There are a lot of books I have read in my life that served as touchstones from A Wrinkle in Time to Something Wicked This Way Comes, but The Things They Carried by Tim O’Brien was as a guidepost when I desperately needed one. After graduate school I spent a couple of frustrated years trying to figure out how to write about Alaska flying in a nonacademic way. I knew it was a subject people were interested in and coming up with ideas was not a problem but the narrative structure was stubbornly elusive. I wanted to write about Alaska aviation as I experienced it while working for a bush commuter in Fairbanks, but I didn’t want to make the book about me. I wasn’t looking for a personal story or a conventional history or a “men vs the elements” adventure title. I found myself grasping for a literary hybrid but couldn’t find the way into making it real. Then I read The Things They Carried and everything – everything – became clear.
The funny thing is this wasn’t my first O’Brien book. Both If I Die in a Combat Zone and In the Lake of the Woods were books that impressed me a great deal. I didn’t see the correlation between bush aviation and war until I read Things however. The direct connection was found in the stories. As O’Brien wrote, “In any war story, but especially a true one, it’s difficult to separate what happened from what seemed to happen.” The same can be said of flying stories; every pilot lies and yet every flying story is true.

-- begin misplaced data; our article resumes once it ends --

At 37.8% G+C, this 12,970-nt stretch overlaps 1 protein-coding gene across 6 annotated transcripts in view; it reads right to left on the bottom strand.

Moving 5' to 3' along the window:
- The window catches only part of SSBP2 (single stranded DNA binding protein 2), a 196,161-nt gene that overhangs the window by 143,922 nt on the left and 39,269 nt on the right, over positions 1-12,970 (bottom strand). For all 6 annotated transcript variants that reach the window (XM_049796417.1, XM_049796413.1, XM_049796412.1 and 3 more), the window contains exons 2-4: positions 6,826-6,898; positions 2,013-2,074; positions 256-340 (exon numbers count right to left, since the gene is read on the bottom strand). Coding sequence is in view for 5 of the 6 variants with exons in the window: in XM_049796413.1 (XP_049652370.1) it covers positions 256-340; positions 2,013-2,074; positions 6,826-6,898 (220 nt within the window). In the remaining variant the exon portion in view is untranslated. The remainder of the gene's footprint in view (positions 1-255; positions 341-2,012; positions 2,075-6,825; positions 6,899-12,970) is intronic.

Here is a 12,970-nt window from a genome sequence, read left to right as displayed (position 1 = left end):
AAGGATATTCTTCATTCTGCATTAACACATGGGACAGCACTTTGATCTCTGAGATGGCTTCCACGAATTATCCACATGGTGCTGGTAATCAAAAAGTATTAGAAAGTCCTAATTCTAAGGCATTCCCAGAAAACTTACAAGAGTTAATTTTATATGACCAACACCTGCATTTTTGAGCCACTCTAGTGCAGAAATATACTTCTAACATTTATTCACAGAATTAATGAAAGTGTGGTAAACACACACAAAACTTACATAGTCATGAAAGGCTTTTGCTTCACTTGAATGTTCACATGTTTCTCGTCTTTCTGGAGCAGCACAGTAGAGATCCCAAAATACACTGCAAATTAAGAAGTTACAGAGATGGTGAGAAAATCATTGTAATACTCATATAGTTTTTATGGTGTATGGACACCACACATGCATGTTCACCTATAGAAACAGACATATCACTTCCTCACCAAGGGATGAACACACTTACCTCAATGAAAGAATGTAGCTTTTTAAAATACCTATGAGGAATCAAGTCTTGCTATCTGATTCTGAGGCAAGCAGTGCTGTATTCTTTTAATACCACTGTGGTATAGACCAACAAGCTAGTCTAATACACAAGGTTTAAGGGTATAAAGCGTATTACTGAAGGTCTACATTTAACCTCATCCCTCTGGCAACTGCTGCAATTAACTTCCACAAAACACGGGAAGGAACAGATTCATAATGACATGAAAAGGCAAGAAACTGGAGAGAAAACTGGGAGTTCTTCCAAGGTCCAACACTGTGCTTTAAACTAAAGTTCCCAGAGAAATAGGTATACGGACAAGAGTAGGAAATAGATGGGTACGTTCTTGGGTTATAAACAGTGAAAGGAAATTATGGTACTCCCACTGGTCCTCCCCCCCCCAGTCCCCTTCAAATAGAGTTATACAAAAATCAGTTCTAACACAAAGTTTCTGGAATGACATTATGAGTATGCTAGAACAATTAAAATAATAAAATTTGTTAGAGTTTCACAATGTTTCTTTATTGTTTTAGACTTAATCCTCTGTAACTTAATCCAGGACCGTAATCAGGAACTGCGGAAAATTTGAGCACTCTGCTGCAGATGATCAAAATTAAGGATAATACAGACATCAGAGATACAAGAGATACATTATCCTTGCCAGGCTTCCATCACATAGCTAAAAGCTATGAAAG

Once I understood this I accepted that the stories were what mattered the most to us at the “Company”. As I wrote my book, the stories were what I focused on which meant writing a lot about things like the cold and crashes and cargoes as varied as wedding cakes and sled dogs. But more importantly,The Map Of My Dead Pilots became a book about the stories we tell each other when the work we do is surreal and a little bit crazy. The Things They Carried showed me how to craft a narrative around that reality and also how to build a structure in a way that encompassed a large cast of characters while making each of them individually memorable and as a group unforgettable. The relief of knowing that such a structure could exist was immeasurable and gave me the confidence to write the book I had been carrying around for so long.
O’Brien also wrote “But this too is true: stories can save us.” More than anything, The Map of My Dead Pilots is about how stories helped me and the people I worked with to remember a place and time that impacted us in powerful and permanent ways. In terms of who I am at this moment and the future I am striving to create, there could be no more significant a book in my life. The Things They Carried showed me what truth really is, and how I could in turn share mine with the world.
Colleen Mondor’s book, The Map of My Dead Pilots: The Dangerous Game of Flying in Alaska was published in November 2011.